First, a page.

Note to Sheriff Gahler: Can I have your Ravens stuff?

Hey, Sheriff Jeffrey Gahler of Harford County: Can I have your Ravens stuff? It would be a shame to burn it because you suddenly hate the Ravens for allowing some of their players to take a knee during the National Anthem.

I don't know what you have in the way of merchandise, but I know some kids in Baltimore who'd probably like to have it.


I understand why you're upset. And if you really want to burn all your Ravens stuff and boycott the NFL because they allow players — mainly black players — to take a knee to show solidarity with Colin Kaepernick's protest of police brutality and injustice, that's your choice.

It's a free country. In 1989, the Supreme Court said a guy could burn the American flag as a form of expression, and even Justice Antonin Scalia agreed with the majority.


Sheriff, you did not like what happened in London on Sunday. Neither did I. The Jaguars completely outplayed the Ravens. What a stinko game for our team. Ruined my brunch.

Your real problem, of course, was with Terrell Suggs and other players taking a knee. This is what you posted on Facebook: "Ravens join the nonsense of taking knee while on the soil of the Country we gained our independence from."

What's your point there? Were you embarrassed? Did you hear howls of derisive laughter coming from Wembley Stadium? Did you hear a British commentator named Nigel say: "Silly Americans. Fought for their independence from the Crown so they could diss their own country! Good luck with that!"

Not likely, right? Most non-Americans who saw this display and took time to understand it probably regarded it as an example of what the country stands for: freedom. The right to protest. The right of redress. The right to challenge authority. The right to use your stature and power to bring attention to problems — from breast cancer to police brutality, or whatever you think needs public focus.

Non-Americans seem to have more appreciation of our freedoms than Americans do.

But I get it, Sheriff. I understand where you're coming from. You're in law enforcement. I know you supported Donald J. Trump because you liked his tough stands on enforcing immigration laws. Your agency in Harford County is one of only two in Maryland that has agreed to take part in what Maryland Attorney General Brian E. Frosh called an illegal immigrant roundup being pushed by the Trump administration.

You probably have little patience for complaints about the conduct of police or challenges to authority — and we've seen a lot of that during the last three years, with public demonstrations over the deaths of unarmed black men at the hands of police officers across the country.

And while you believe that the National Anthem is not the time for protest, it's probably the protest itself that most irks you and others who think a player who takes a knee is wrong — so wrong, says Trump, that that "SOB" should be fired.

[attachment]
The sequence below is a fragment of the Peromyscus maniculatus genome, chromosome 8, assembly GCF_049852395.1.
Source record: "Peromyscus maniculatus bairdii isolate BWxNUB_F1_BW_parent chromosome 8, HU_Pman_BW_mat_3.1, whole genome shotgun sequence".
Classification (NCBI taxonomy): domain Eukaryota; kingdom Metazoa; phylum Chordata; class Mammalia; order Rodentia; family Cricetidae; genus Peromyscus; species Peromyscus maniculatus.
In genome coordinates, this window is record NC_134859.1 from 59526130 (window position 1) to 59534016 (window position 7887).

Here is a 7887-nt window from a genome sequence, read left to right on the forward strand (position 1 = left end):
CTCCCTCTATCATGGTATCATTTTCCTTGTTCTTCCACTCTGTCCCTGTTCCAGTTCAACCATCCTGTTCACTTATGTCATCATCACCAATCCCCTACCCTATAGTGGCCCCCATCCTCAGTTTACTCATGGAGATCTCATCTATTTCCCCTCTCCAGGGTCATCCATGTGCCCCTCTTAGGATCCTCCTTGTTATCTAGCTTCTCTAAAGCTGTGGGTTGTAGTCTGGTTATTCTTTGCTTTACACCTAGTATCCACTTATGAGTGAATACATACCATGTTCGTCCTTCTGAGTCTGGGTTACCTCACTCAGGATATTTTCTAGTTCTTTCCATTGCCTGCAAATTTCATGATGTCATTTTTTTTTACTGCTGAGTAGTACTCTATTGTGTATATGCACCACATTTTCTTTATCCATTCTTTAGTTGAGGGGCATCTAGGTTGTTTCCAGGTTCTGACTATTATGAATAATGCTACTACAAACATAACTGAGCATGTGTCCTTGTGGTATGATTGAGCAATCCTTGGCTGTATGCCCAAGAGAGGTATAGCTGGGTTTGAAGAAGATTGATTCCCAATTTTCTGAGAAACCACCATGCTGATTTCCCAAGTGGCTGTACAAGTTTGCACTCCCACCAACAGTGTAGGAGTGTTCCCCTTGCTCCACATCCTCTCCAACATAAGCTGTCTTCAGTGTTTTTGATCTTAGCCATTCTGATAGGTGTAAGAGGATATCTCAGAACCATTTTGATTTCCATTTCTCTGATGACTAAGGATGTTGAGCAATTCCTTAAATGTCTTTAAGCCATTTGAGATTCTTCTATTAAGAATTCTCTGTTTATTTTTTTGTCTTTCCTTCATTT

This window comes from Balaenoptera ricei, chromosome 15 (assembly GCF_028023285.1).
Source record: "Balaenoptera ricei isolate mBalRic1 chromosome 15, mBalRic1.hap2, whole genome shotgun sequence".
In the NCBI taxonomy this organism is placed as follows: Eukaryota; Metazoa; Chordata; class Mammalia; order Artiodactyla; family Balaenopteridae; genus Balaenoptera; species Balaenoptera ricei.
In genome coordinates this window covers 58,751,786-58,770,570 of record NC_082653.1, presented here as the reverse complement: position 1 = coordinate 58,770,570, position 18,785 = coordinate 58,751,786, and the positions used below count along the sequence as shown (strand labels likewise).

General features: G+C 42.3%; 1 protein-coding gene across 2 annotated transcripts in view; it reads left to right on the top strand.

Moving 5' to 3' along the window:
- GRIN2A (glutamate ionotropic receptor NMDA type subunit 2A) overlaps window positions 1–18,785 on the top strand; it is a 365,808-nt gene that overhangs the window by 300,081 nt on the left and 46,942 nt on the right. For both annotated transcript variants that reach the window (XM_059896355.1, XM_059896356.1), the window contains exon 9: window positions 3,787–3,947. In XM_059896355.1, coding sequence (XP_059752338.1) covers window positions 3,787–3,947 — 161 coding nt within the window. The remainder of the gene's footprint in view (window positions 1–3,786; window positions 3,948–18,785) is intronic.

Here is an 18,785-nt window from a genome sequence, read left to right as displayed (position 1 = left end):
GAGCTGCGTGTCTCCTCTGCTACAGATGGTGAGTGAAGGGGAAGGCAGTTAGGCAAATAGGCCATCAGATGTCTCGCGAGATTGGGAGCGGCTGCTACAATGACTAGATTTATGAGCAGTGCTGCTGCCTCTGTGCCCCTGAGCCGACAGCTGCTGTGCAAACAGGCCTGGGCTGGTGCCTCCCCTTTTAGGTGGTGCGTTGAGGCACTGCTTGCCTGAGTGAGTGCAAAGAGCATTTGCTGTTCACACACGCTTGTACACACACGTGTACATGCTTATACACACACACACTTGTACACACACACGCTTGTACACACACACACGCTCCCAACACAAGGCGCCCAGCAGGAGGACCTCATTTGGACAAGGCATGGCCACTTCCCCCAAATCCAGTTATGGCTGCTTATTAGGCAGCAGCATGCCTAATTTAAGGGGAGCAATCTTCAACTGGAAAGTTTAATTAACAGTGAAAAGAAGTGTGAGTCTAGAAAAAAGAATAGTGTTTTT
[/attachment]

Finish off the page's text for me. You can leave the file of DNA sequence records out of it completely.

I understand the view. Many white people hate the protests and automatically take the side of police. There's a real divide on this issue. In Baltimore County a couple of weeks ago, jurors who acquitted an officer of assaulting a suspect went out of their way after the trial to thank the officer for his service. The Goucher Poll last week revealed that nearly half of whites in Maryland thought police treated people of all races fairly while only 20 percent of African-Americans did.

And then there's the economic gap between blacks and whites. Recent census data shows that African-Americans are the only racial group in the country making less in wages than they did in 2000. A study from Yale University showed that wealthy whites think blacks are doing much better financially than they really are despite major gaps between black and white households in hourly wages, assets and income.

So it's the nature of the protest, based on the grievances of black Americans, that most irks people. Many white Americans are tired of hearing about it, which is one of the main reasons racism persists.

Regarding the thing itself — kneeling during the singing or playing of the National Anthem — it strikes me as a mild form of protest given the complex problem it seeks to highlight.

Sheriff Gahler: If you want to watch something besides the NFL on your large-screen television, I recommend "The Vietnam War," the 18-hour film series by Ken Burns and Lynn Novick on PBS. Maybe you've already been watching.

If so, you know that the film attempts to provide perspectives from all sides, including those of the scarred veterans of the U.S. armed forces and the North Vietnamese army, as well as Americans who protested the war at home. It is a story that overwhelms with facts and provokes profound emotion. I found myself getting angry and depressed all over again, particularly at the staggering loss of life that occurred well after the White House and Pentagon knew the war could not be won.


If not for protests at home, which included flag-burning, the Vietnam War would have gone on even longer and even more Americans and Vietnamese would have needlessly died. Certainly there was a lot more to it. Shocking news coverage, for instance, ultimately made it clear to Americans that we were engaged in a horror that had to stop. But the anti-war demonstrations, as divisive as they were, made people pay more attention than they otherwise might have.

The Burns-Novick film makes you appreciate two major things about this country, relevant to the current controversy: the bravery and patriotism of those who served in the military, the dedication and patriotism of those who protested the war to bring about its end. Both deserve respect.